When photography began to replace illustration in magazines, jobs became scarce even for prolific artists like Falter. He pragmatically turned to portrait painting, recreating likenesses of famous actors and jazz musicians. Clark Gable, James Cagney, Olivia de Havilland, Admiral “Bull” Halsey, Louis Armstrong, and Art Tatum were just a handful of the stars he painted. In the mid-1970s and 80s, Falter took up yet another subject in painting, devoting himself to Western themes. By the end of his career he had completed over 200 paintings inspired by this theme alone, making up just a small fraction of his entire oeuvre. Falter’s drive to complete so many artworks in his lifetime can surely be seen as an indication of his mantra, “If you are not in love with what you are trying to put on canvas, you had better quit.”
John Falter was inducted into The Society of Illustrators’ Hall of Fame in 1976, and was elected membership in the National Academy of Western Art in June 1978. Further honor was bestowed upon him at the recent opening of his very own museum, the John Philip Falter Museum, in May 2015, in Falls City, Nebraska.
The Nebraska State Historical Society has a collection of “objects and furnishings from his studio, as well as numerous paintings, papers, and sketchbooks” that were donated by his wife after his death in 1982. The Museum of Nebraska Art has 79 works by the artist, and The Norman Rockwell Museum archive houses a complete set of his Saturday Evening Post covers.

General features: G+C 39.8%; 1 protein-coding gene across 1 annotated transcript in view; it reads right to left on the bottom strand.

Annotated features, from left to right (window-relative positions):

Entry written by Bailey Pfohl, 2016 Walt Reed Distinguished Scholar Intern
 “John Falter.” Museum of Nebraska Art. https://mona.unk.edu/mona/john-falter/
 “John Falter,” September 1, 1943, University of Nebraska at Kearney dpi graphics.
 “John Philip Falter.” National Museum of American Illustration. https://americanillustration.org/project/john-falter/
Illustrations by John Philip Falter
Clemens, Samuel. The Adventures of Tom Sawyer. New York: Macmillan Co., 1962.
Ford, Corey and John Philip Falter. The Horse of Another Color. New York: H. Holt and Co., 1947.
Monks, John Cherry and John Philip Falter. A Ribbon and a Star: The Third Marines at Bougainville. Washington, DC: Zenger, 1945.
Reed, Walt. The Illustrator in America, 1860-2000. New York: Society of Illustrators, 2001.